Career pathways: Head of Conservation

Flash required

You need Flash Player 9 (or better) installed in your browser in order to view this content.

Get Adobe Flash Player [opens in a new window]

View transcript
Close transcript
Q. Who are you?
My name is Neil Wressel, and I’m acting head of conservation at Plymouth Museum.
Q. What does your job involve?
The conservator’s role: we work with the collections manager and the creators to look after the collection and to help understand the collection fully.
Q. What skills do you need?
It’s a balancing between the craft and the arts, between the arts side and the science side. The profession has developed over the years and we have to have a firm understand of the chemistry of objects, how those objects are made and what they’re made of, and how they might react over the years.
Q. What challenges do you face?
Well some of the materials you think are quite stable, such as plastics, the early plastics are degrading now and there’s nothing we can do to stop that degradation process, that cellulite and acetate and cellulose nitrates, and now we’ve got to stop them falling apart. So materials such as early film need to be transcribed onto other materials and stored at vey low temperatures. So some of the materials that you think are very stable are quite transient – they will change, they will degrade. So in a museum collection we will try to keep things for as long as possible, and that’s why we have to understand them both chemically and physically.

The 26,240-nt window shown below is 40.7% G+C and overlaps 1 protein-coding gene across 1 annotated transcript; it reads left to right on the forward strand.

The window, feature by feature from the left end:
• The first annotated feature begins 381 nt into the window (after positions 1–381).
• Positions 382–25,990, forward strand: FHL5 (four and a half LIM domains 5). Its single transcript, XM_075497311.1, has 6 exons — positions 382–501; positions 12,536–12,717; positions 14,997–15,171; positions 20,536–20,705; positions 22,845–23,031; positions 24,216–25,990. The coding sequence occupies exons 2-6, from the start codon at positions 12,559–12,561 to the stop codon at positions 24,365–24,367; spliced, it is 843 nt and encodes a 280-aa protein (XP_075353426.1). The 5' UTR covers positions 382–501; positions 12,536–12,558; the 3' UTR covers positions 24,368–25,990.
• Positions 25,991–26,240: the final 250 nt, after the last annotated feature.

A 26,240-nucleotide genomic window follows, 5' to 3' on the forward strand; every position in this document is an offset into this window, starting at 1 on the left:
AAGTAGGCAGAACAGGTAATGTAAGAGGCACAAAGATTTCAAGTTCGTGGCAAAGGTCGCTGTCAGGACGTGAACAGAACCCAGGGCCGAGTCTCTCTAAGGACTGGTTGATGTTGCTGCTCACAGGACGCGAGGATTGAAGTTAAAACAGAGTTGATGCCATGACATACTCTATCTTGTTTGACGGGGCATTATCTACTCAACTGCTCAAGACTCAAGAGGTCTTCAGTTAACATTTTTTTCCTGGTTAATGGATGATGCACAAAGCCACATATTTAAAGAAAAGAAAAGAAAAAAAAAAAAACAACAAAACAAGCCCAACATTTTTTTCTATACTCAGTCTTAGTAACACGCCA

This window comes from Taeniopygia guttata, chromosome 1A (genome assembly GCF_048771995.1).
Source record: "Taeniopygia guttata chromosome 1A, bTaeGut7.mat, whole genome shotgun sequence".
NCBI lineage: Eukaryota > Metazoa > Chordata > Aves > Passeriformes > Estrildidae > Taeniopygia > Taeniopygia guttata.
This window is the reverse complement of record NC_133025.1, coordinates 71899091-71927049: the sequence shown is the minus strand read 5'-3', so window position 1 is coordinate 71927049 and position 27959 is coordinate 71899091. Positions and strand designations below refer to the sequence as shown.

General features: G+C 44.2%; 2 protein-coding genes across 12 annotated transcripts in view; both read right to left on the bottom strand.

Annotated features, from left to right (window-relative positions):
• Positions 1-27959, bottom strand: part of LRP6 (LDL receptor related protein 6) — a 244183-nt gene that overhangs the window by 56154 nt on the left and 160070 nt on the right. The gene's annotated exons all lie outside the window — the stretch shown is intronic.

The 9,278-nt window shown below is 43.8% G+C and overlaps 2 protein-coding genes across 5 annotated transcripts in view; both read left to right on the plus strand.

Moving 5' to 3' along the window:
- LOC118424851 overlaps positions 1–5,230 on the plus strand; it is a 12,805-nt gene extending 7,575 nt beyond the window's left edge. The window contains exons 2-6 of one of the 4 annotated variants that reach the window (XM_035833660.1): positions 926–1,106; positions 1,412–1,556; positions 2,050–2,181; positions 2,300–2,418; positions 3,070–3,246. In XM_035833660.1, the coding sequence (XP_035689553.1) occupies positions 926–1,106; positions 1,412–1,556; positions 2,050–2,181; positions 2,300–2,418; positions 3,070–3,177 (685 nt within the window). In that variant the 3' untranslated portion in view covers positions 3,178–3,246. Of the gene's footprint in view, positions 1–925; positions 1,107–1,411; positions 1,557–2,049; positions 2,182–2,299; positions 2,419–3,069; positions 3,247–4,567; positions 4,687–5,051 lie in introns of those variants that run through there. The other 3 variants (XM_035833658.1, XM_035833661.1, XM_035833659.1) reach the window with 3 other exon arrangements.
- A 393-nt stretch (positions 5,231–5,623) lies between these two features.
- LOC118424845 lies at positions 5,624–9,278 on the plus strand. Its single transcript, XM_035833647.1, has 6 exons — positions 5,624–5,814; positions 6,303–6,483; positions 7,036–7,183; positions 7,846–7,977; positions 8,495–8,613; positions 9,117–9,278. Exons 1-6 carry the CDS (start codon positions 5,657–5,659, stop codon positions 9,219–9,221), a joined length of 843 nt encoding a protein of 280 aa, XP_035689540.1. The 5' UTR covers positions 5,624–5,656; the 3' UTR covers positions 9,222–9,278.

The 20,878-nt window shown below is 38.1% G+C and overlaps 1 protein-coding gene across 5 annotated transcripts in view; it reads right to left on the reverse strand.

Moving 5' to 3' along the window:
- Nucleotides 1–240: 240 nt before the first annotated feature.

Q. What was your career path?
I did an art degree when I first left school, I was then a practicing artist in London for a few years. To fund that art I started working part-time with an art transport company. After a few years of doing that I became a conservation technician at the Tate gallery helping move the old store of the sculpture collection to the new store. That’s the kind of thing that helped move my career development into conservation. So I had to take a few years off from being a technician to do a course, an MA at the Royal College of art, the V & A course, and then came back into conservation.
Q. What’s good about your job?
I work with great objects. Museums usually attract a nice crowd of people. The objects are things that you hope will last for the next generation to see and the generation after. It’s nice to go home that think that you made something last for longer for more people to enjoy and learn from.
Close transcript